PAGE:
Auto Tech

Concept car flashback: Ford 021c (1999)

Way back in 1999, Ford put a furniture designer, who'd never designed a car before, in charge of developing a concept for the Tokyo Motor Show.

Ford 021c concept
Ford Motor Company

Way back in 1999, Ford put Marc Newson, a furniture designer who'd never designed a car before, in charge of developing a concept for the Tokyo Motor Show. The resulting vehicle, the 021c Concept, was hated by all. It was just too quirky, too unlike anything else on the road, and most importantly, not designed by a car guy.

Looking back on the vehicle some 10 years later, perhaps the 021c was just ahead of its time. Perhaps the candy-colored concept would be more at home on the road with today's Minis, Smarts, and Cubes.

021c concept
The concept showcased a simple, retro design that I think would be well received on modern roads. Ford Motor Company

The concept featured a boxy, retro style that would probably resonate well with today's buyers and automakers. Rear-hinged back doors create a wide opening similar to that of the Mini Clubman or the Mazda RX8. If drivers are able to accept the Nissan Cube's refrigerator-like rear hatch, then perhaps the 021c's pullout drawer style trunk could also be accepted.

The 021c's shell was made out of carbon fiber, which is both very modern and extremely lightweight, and featured little ornamentation. The door handles were reduced to simple illuminated push buttons, and the front and rear light assemblies condensed into single-lens horizontal light bars.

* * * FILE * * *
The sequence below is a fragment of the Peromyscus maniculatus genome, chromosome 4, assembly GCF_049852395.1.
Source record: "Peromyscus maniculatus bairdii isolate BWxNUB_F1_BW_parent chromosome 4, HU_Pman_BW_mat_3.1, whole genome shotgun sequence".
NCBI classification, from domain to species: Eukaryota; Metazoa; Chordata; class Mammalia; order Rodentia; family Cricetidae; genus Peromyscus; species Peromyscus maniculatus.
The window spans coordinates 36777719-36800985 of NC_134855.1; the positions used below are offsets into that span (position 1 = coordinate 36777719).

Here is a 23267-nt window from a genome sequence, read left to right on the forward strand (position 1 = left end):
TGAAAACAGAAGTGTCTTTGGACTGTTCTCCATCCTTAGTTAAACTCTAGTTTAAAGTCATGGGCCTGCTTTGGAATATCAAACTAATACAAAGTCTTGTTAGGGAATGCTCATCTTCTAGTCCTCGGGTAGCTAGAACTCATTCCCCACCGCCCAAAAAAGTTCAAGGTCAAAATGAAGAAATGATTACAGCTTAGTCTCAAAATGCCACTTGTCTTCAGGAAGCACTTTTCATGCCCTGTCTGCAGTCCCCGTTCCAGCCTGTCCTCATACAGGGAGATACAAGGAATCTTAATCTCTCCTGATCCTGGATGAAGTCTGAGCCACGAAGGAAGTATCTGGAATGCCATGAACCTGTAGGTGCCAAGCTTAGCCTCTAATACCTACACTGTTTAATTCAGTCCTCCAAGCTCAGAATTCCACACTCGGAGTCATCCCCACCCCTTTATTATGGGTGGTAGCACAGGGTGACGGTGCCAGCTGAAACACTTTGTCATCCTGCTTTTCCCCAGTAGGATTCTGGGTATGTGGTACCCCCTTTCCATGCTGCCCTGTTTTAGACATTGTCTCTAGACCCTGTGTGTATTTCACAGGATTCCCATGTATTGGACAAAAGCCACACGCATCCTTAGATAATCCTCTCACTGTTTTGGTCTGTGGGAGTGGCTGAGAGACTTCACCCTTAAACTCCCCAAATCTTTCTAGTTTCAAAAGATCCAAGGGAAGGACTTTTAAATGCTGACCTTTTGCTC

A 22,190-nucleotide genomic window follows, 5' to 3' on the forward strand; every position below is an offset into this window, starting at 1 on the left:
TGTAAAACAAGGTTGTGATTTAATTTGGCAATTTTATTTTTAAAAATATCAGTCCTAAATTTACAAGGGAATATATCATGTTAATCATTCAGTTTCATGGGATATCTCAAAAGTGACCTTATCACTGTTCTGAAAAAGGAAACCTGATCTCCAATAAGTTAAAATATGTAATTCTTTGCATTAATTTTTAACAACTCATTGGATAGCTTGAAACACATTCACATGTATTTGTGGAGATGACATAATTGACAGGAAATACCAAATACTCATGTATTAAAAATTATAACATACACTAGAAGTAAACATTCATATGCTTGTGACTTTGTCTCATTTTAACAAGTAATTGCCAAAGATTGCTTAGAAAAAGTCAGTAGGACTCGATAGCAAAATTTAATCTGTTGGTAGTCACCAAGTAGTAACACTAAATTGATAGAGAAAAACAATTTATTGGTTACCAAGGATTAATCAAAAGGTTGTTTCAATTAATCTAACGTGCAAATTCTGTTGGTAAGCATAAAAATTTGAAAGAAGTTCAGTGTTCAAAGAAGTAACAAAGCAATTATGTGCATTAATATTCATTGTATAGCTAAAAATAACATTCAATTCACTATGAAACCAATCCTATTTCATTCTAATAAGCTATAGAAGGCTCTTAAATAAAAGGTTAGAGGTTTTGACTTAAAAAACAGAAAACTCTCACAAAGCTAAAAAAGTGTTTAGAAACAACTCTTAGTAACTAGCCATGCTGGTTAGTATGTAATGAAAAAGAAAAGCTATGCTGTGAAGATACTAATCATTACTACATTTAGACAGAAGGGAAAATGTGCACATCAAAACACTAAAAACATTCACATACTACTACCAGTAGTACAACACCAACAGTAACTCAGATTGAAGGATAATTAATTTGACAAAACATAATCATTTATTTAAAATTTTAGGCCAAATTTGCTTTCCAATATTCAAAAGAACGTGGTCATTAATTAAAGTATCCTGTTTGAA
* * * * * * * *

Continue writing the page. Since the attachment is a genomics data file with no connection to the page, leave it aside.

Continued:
For the interior, swiveling chairs facilitated easy entrance and egress. Newson designed simple instrument panel graphics and sparse switches and controls. Admittedly, the dash wasn't very ergonomic, but when was the last time you saw a concept that was?

021c concept
I like to image that the 021c would make a neat little EV. Ford Motor Company

I couldn't find any information on the 021c concept's speculated powertrain, as I'm sure that wasn't the point of this design exercise. However, I like to fantasize about a peppy electric engine driving the rear wheels.

Way back in 1999, gas was cheap. Big cars and SUVs with big powerful engines were the symbols of status and power that everyone wanted. No one was ready for or interested in a tiny economy concept designed as a styling exercise. After the concept's poor reception, the 021c was mothballed by Ford and never displayed again.

Ford has since moved on, eventually settling on the current "Kinetic Design DNA" styling that debuted on the Iosis Concept in 2005 and can be seen in many of Ford's upcoming vehicles, such as the 2011 Fiesta and the 2010 Taurus.

Recently, the 021c Concept has been the subject of much chatter around the Web. The general consensus is that had the concept car been unveiled in 2009 rather than 1999, its story may have ended differently. In a world where the Fiat 500 can be 2008's European Car of the Year, I can't help but to agree.